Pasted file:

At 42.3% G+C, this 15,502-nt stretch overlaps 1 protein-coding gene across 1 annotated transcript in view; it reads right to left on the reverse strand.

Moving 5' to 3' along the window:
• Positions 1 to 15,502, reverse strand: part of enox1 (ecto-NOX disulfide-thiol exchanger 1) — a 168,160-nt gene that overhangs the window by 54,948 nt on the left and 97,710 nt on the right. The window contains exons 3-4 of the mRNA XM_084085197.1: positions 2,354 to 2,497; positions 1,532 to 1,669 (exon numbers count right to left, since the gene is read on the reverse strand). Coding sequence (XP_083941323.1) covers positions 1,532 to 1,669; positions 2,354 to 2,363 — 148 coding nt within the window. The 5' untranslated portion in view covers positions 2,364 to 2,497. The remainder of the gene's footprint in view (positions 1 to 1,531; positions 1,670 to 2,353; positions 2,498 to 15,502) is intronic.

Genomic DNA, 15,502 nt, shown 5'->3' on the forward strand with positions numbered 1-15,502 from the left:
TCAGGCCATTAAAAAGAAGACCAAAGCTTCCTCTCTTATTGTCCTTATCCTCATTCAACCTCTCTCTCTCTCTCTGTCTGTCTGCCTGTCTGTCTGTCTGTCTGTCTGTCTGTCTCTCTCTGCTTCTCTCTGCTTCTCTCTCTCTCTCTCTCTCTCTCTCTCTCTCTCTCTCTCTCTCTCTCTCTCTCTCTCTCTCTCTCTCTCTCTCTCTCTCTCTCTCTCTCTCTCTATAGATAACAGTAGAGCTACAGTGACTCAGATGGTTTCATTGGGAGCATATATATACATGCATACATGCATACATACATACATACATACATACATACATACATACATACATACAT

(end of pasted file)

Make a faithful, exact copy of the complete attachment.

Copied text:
At 42.3% G+C, this 15,502-nt stretch overlaps 1 protein-coding gene across 1 annotated transcript in view; it reads right to left on the reverse strand.

Moving 5' to 3' along the window:
• Positions 1 to 15,502, reverse strand: part of enox1 (ecto-NOX disulfide-thiol exchanger 1) — a 168,160-nt gene that overhangs the window by 54,948 nt on the left and 97,710 nt on the right. The window contains exons 3-4 of the mRNA XM_084085197.1: positions 2,354 to 2,497; positions 1,532 to 1,669 (exon numbers count right to left, since the gene is read on the reverse strand). Coding sequence (XP_083941323.1) covers positions 1,532 to 1,669; positions 2,354 to 2,363 — 148 coding nt within the window. The 5' untranslated portion in view covers positions 2,364 to 2,497. The remainder of the gene's footprint in view (positions 1 to 1,531; positions 1,670 to 2,353; positions 2,498 to 15,502) is intronic.

Genomic DNA, 15,502 nt, shown 5'->3' on the forward strand with positions numbered 1-15,502 from the left:
TCAGGCCATTAAAAAGAAGACCAAAGCTTCCTCTCTTATTGTCCTTATCCTCATTCAACCTCTCTCTCTCTCTCTGTCTGTCTGCCTGTCTGTCTGTCTGTCTGTCTGTCTGTCTCTCTCTGCTTCTCTCTGCTTCTCTCTCTCTCTCTCTCTCTCTCTCTCTCTCTCTCTCTCTCTCTCTCTCTCTCTCTCTCTCTCTCTCTCTCTCTCTCTCTCTCTCTCTCTCTCTATAGATAACAGTAGAGCTACAGTGACTCAGATGGTTTCATTGGGAGCATATATATACATGCATACATGCATACATACATACATACATACATACATACATACATACATACATACAT